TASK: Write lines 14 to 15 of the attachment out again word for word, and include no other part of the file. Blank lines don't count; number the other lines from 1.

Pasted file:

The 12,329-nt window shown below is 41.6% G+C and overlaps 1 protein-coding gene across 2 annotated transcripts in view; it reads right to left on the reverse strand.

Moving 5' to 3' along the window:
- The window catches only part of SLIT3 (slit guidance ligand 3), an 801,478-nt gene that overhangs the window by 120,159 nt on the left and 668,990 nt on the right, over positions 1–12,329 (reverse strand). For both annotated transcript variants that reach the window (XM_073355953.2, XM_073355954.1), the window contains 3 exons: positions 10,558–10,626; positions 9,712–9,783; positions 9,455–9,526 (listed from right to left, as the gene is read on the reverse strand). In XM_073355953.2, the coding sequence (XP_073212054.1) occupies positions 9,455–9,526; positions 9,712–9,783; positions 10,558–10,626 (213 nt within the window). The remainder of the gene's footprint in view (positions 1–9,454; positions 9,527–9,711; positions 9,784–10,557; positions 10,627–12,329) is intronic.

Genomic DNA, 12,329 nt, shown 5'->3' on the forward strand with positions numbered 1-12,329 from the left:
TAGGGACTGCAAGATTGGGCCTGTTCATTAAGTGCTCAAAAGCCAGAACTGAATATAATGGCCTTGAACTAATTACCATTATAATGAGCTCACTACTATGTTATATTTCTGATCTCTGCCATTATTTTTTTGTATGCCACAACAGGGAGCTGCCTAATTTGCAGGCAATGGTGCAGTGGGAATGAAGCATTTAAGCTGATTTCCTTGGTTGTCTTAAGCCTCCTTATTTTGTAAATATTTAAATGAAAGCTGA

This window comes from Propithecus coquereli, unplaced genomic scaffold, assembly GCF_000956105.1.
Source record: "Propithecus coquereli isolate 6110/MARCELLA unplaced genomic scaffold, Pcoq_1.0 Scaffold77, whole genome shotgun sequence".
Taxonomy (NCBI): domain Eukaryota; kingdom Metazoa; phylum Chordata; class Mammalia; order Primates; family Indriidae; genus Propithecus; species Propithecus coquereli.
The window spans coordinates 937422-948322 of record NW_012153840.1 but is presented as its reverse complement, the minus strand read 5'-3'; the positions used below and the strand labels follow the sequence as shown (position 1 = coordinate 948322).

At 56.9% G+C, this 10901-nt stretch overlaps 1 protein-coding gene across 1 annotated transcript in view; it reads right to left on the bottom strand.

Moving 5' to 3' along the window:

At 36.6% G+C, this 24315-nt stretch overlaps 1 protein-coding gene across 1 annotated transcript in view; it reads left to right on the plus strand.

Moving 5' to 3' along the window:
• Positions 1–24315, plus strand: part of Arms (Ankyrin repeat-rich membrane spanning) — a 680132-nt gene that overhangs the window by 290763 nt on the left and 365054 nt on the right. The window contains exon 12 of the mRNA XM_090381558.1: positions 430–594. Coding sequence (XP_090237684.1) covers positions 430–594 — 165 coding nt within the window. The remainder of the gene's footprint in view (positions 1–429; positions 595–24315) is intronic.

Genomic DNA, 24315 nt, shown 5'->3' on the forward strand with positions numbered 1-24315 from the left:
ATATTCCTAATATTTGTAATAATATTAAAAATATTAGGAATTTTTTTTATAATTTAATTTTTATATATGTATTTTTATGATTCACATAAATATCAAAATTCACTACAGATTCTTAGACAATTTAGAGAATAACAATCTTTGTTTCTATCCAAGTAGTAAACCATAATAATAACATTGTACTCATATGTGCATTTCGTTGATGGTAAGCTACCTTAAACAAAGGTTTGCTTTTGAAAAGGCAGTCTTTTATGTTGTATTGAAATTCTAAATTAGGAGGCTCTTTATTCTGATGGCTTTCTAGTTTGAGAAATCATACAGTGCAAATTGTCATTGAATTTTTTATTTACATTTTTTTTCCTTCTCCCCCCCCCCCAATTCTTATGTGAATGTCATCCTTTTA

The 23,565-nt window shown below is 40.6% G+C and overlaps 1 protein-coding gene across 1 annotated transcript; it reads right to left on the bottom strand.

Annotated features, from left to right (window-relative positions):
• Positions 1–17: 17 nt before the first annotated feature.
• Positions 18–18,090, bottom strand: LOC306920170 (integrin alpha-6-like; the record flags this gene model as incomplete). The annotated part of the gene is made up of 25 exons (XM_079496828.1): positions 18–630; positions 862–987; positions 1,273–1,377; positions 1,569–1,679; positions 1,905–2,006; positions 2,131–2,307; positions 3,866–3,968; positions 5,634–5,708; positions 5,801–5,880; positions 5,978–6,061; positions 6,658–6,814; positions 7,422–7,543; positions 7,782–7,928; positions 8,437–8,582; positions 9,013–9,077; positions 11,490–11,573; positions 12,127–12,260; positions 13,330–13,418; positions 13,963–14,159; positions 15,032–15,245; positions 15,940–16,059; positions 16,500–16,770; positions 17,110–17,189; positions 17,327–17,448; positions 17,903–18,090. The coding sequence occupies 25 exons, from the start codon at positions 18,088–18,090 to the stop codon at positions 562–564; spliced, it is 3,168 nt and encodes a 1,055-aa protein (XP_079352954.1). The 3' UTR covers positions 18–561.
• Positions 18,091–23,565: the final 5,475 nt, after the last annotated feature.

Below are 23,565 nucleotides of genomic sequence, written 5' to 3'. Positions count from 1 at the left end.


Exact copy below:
• Positions 1–24315, plus strand: part of Arms (Ankyrin repeat-rich membrane spanning) — a 680132-nt gene that overhangs the window by 290763 nt on the left and 365054 nt on the right. The window contains exon 12 of the mRNA XM_090381558.1: positions 430–594. Coding sequence (XP_090237684.1) covers positions 430–594 — 165 coding nt within the window. The remainder of the gene's footprint in view (positions 1–429; positions 595–24315) is intronic.

Genomic DNA, 24315 nt, shown 5'->3' on the forward strand with positions numbered 1-24315 from the left: